We can all volunteer

It was National Volunteer Week in Canada last week, but pardon me for being a little belated.

It was National Volunteer Week in Canada last week, but pardon me for being a little belated.
It is extremely difficult to recognize all the volunteer work that goes on in this community, but we, as well as Mayor Nancy Cooper, made some attempts to do so in the pages of last week’s publication. Organized volunteers are critical to the survival of many of the best things in our community. They organize bake sales and build trails. They comfort the grieving, knit caps for newborns, drive patients to medical visits. They coach kids in the nuances of sport, run music festivals and pick up litter on the side of highways. They deserve respect and admiration, every one.
There are literally hundreds of organizations that would love to have the services of people willing to devote their time on a regular or semi-regular basis.
But a few things this week made me think about another type of volunteer in our community – the spontaneous volunteer.
This came to my attention on a number of occasions recently when people voluntarily jumped in to help me out of a difficult situation. With three children under six, a full-time job and a husband who was working out of town at the time, it was more than a little difficult hear the dreaded words, “I’m sick” uttered by little mouths.
As some of you may remember from my column last week, this stress was compounded by the knowledge that the kids and I were possibly exposed to the hepatitis A virus after eating Pomeberry Blend frozen fruit. And so, there I was with three kids in tow waiting on Saturday morning for the medical clinic to open. There was already a lineup and as we waited outside the whining of a fussy, sick child soon turned to full blown tears.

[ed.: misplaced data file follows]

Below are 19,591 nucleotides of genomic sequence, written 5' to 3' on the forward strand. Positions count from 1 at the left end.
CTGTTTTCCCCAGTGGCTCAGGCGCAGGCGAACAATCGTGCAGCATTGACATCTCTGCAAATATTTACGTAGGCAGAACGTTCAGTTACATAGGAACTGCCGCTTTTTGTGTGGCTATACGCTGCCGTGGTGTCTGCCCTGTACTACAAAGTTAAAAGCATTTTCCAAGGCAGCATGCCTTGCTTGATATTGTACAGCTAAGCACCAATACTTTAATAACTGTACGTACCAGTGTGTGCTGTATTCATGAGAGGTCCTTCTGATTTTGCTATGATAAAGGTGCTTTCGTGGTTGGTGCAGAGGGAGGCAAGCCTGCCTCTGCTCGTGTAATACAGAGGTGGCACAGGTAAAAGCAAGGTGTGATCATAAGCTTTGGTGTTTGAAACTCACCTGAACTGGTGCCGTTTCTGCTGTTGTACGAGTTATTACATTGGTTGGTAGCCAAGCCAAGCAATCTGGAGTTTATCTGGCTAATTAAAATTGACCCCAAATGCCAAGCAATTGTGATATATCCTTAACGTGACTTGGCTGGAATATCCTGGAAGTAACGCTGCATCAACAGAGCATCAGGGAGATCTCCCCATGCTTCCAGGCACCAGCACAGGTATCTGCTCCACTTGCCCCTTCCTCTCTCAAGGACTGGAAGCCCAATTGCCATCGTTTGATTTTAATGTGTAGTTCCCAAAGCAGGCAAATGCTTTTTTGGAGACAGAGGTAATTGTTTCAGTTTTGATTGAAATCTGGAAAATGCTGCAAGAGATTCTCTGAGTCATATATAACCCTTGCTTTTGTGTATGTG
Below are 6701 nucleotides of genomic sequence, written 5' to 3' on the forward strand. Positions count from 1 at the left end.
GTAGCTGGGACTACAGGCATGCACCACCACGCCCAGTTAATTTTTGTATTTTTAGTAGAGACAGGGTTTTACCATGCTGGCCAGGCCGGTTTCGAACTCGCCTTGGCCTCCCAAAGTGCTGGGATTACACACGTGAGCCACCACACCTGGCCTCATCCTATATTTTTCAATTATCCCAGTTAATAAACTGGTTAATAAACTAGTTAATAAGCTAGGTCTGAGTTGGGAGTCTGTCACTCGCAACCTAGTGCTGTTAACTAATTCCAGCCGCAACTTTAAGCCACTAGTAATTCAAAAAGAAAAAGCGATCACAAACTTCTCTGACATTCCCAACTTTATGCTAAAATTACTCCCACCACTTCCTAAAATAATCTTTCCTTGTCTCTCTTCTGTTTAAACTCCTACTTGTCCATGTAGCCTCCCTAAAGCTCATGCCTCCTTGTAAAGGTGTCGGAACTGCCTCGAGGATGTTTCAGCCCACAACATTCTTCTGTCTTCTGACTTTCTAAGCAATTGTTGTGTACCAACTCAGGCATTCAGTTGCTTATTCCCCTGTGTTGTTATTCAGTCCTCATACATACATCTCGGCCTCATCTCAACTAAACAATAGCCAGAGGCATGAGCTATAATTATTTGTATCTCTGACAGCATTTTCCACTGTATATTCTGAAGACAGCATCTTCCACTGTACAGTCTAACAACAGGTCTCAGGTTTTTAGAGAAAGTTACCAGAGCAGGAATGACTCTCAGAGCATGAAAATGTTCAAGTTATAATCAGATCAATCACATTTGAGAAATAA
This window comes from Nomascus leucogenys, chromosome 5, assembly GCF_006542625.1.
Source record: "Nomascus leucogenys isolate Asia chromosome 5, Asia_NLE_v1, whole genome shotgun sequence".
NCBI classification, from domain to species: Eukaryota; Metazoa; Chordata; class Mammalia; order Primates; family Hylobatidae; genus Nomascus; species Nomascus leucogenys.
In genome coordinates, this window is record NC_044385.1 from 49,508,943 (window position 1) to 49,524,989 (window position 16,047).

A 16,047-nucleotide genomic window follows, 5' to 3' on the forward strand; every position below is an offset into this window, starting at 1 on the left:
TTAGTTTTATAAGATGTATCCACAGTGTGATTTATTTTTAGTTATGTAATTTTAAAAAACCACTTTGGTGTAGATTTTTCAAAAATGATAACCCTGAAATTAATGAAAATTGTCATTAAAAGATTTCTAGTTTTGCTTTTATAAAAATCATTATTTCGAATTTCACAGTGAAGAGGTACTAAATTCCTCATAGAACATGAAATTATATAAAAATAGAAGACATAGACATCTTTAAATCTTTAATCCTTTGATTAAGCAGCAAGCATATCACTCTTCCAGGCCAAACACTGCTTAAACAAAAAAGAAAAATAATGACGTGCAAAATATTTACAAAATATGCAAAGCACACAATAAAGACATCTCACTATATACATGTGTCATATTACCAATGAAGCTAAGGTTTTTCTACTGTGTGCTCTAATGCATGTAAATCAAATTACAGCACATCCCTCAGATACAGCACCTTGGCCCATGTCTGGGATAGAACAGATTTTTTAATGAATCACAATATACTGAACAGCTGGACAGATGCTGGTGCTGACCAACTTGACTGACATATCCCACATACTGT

So thank you to the kind 93-year-old man in a wheelchair who volunteered to let us go ahead of him in the lineup.
“Don’t worry, honey,” he said, when he saw the gratitude in my eyes. “I’m not so old I can’t remember what it’s like to have sick kids.”
This happened again when I took my frightened six-year-old to the lab for blood tests. We walked in to take number 49. The lab was currently serving number 17. A lab staffer came out warning people to expect a two- and-a half-hour wait.
As my child began to whimper about being scared of the needle, my thoughts were in a whirl from her distress to my newspaper deadline that day, and the need to be in the office sooner, rather than later — all the while knowing that this blood test would let us know if it was hepatitis A that was causing her symptoms.
Suddenly a woman stood up and volunteered to give us her number 37, thereby shaving more than an hour off our wait.  Once again, thank you for your unselfish act. It meant a whole lot to this stressed-out mom. 
You see, being a volunteer doesn’t have to be about joining an organized group. We can all volunteer to do a kind thing, and it can make a world of difference.